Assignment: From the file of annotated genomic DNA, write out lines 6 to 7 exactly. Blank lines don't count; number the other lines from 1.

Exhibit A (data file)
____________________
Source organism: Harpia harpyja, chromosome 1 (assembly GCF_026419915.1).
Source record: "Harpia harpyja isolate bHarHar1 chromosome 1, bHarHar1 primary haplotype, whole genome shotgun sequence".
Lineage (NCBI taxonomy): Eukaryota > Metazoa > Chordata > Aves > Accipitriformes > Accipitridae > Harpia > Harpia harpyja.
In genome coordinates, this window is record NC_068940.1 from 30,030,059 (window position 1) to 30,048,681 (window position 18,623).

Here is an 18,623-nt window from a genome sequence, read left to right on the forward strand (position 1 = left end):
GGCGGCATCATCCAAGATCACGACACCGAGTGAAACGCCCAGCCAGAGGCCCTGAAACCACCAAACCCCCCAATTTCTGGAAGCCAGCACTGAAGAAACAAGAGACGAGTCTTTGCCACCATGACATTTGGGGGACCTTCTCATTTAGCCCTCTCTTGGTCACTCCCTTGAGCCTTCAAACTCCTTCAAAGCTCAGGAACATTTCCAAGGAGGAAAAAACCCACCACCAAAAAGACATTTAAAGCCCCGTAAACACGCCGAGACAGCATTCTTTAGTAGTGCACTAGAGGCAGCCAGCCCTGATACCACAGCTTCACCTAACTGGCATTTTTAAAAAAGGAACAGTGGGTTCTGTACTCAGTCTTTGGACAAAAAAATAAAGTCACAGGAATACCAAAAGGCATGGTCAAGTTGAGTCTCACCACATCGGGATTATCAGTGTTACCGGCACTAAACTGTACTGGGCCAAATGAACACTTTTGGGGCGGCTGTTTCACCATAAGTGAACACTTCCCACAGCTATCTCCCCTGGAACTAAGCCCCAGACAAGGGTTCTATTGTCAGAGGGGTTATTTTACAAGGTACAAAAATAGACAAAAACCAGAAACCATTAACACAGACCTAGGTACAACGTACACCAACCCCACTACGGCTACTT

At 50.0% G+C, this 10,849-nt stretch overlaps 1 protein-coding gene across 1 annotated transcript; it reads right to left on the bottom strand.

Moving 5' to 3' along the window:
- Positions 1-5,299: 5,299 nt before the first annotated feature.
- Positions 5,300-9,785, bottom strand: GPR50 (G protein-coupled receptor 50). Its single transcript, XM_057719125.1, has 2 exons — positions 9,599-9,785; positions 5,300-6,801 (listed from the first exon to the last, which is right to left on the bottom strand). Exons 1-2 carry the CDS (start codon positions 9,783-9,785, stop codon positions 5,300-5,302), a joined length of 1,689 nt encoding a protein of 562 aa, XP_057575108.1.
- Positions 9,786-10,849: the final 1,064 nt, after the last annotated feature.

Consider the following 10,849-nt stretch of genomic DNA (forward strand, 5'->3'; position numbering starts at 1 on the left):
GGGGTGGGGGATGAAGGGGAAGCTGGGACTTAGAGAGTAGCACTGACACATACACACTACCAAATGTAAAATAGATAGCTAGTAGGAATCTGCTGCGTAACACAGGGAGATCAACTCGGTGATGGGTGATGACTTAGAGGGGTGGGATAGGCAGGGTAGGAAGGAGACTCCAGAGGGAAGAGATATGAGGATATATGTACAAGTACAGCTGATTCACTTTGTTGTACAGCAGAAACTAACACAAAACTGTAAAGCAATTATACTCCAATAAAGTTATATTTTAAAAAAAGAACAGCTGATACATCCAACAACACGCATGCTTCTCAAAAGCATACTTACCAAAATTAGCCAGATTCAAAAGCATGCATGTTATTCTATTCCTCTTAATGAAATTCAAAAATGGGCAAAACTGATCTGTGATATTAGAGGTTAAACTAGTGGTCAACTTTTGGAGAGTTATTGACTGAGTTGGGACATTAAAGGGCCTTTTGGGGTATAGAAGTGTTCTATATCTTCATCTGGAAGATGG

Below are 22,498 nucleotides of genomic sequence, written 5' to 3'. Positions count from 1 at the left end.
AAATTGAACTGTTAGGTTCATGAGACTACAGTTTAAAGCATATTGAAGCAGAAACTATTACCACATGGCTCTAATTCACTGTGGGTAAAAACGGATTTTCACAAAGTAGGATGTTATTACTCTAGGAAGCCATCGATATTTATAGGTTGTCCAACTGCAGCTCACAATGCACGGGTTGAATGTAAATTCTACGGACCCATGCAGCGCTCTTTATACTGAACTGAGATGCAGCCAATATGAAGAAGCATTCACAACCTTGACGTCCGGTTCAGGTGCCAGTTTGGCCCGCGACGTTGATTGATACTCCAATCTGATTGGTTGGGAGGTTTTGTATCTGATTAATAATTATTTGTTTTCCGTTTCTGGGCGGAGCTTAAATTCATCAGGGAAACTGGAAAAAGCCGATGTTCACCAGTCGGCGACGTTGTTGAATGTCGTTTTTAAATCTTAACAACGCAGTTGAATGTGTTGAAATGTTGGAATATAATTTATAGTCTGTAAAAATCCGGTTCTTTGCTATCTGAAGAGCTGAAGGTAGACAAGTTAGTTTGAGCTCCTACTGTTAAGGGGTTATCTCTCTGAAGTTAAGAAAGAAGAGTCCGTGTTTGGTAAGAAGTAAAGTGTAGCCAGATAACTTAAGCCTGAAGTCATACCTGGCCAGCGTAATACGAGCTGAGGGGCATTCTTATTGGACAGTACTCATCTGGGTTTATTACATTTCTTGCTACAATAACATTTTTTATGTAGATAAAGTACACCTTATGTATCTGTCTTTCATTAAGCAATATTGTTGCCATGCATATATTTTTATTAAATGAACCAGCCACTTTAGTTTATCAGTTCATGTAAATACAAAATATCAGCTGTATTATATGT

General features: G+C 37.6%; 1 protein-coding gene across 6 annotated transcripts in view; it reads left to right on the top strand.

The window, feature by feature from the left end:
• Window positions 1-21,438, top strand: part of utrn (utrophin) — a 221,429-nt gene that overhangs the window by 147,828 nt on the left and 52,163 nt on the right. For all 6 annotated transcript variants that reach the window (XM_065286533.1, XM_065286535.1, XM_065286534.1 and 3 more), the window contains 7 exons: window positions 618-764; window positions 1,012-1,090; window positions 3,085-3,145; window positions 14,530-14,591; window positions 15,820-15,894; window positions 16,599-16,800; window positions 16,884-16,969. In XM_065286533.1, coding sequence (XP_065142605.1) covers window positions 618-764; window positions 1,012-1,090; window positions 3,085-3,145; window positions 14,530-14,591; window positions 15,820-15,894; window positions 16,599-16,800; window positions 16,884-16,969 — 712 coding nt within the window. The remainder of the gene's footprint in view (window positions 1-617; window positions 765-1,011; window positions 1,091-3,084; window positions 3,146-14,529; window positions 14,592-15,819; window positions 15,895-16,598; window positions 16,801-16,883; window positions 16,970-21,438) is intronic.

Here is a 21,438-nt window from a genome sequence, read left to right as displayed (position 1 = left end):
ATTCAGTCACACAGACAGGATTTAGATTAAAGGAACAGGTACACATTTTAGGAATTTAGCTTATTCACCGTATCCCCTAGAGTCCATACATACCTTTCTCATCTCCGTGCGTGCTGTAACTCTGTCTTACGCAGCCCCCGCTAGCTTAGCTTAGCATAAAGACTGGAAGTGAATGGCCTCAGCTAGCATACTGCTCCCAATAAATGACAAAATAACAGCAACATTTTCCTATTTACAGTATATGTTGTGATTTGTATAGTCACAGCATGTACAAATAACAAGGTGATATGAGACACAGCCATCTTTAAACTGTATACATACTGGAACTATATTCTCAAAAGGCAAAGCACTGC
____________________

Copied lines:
GGCGGCATCATCCAAGATCACGACACCGAGTGAAACGCCCAGCCAGAGGCCCTGAAACCACCAAACCCCCCAATTTCTGGAAGCCAGCACTGAAGAAACAAGAGACGAGTCTTTGCCACCATGACATTTGGGGGACCTTCTCATTTAGCCCTCTCTTGGTCACTCCCTTGAGCCTTCAAACTCCTTCAAAGCTCAGGAACATTTCCAAGGAGGAAAAAACCCACCACCAAAAAGACATTTAAAGCCCCGTAAACACGCCGAGACAGCATTCTTTAGTAGTGCACTAGAGGCAGCCAGCCCTGATACCACAGCTTCACCTAACTGGCATTTTTAAAAAAGGAACAGTGGGTTCTGTACTCAGTCTTTGGACAAAAAAATAAAGTCACAGGAATACCAAAAGGCATGGTCAAGTTGAGTCTCACCACATCGGGATTATCAGTGTTACCGGCACTAAACTGTACTGGGCCAAATGAACACTTTTGGGGCGGCTGTTTCACCATAAGTGAACACTTCCCACAGCTATCTCCCCTGGAACTAAGCCCCAGACAAGGGTTCTATTGTCAGAGGGGTTATTTTACAAGGTACAAAAATAGACAAAAACCAGAAACCATTAACACAGACCTAGGTACAACGTACACCAACCCCACTACGGCTACTT

At 50.0% G+C, this 10,849-nt stretch overlaps 1 protein-coding gene across 1 annotated transcript; it reads right to left on the bottom strand.